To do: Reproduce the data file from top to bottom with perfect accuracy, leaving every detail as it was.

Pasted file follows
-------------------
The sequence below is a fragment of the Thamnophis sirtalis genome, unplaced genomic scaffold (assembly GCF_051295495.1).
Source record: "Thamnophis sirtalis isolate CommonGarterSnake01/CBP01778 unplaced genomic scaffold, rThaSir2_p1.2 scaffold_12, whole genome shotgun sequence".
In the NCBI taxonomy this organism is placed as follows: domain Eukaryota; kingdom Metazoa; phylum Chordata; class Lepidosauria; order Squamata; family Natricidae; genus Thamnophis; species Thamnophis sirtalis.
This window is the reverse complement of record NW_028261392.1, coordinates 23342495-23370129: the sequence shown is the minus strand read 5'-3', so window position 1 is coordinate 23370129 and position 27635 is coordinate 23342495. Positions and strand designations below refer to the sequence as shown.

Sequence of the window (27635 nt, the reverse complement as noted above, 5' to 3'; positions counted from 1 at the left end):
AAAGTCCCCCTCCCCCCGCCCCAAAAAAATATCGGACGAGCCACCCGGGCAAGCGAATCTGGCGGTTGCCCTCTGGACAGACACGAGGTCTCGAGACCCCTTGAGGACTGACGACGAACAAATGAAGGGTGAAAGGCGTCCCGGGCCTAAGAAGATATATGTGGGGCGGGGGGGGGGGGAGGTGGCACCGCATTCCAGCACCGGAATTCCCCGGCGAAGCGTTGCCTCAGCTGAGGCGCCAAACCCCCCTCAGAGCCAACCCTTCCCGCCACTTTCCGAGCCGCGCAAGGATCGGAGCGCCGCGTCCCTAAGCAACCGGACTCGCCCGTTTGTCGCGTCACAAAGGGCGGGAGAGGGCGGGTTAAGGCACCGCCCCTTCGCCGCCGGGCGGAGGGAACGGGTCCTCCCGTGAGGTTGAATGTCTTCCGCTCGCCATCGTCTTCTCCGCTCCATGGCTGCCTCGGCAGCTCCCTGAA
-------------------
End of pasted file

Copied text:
The sequence below is a fragment of the Thamnophis sirtalis genome, unplaced genomic scaffold (assembly GCF_051295495.1).
Source record: "Thamnophis sirtalis isolate CommonGarterSnake01/CBP01778 unplaced genomic scaffold, rThaSir2_p1.2 scaffold_12, whole genome shotgun sequence".
In the NCBI taxonomy this organism is placed as follows: domain Eukaryota; kingdom Metazoa; phylum Chordata; class Lepidosauria; order Squamata; family Natricidae; genus Thamnophis; species Thamnophis sirtalis.
This window is the reverse complement of record NW_028261392.1, coordinates 23342495-23370129: the sequence shown is the minus strand read 5'-3', so window position 1 is coordinate 23370129 and position 27635 is coordinate 23342495. Positions and strand designations below refer to the sequence as shown.

Sequence of the window (27635 nt, the reverse complement as noted above, 5' to 3'; positions counted from 1 at the left end):
AAAGTCCCCCTCCCCCCGCCCCAAAAAAATATCGGACGAGCCACCCGGGCAAGCGAATCTGGCGGTTGCCCTCTGGACAGACACGAGGTCTCGAGACCCCTTGAGGACTGACGACGAACAAATGAAGGGTGAAAGGCGTCCCGGGCCTAAGAAGATATATGTGGGGCGGGGGGGGGGGGAGGTGGCACCGCATTCCAGCACCGGAATTCCCCGGCGAAGCGTTGCCTCAGCTGAGGCGCCAAACCCCCCTCAGAGCCAACCCTTCCCGCCACTTTCCGAGCCGCGCAAGGATCGGAGCGCCGCGTCCCTAAGCAACCGGACTCGCCCGTTTGTCGCGTCACAAAGGGCGGGAGAGGGCGGGTTAAGGCACCGCCCCTTCGCCGCCGGGCGGAGGGAACGGGTCCTCCCGTGAGGTTGAATGTCTTCCGCTCGCCATCGTCTTCTCCGCTCCATGGCTGCCTCGGCAGCTCCCTGAA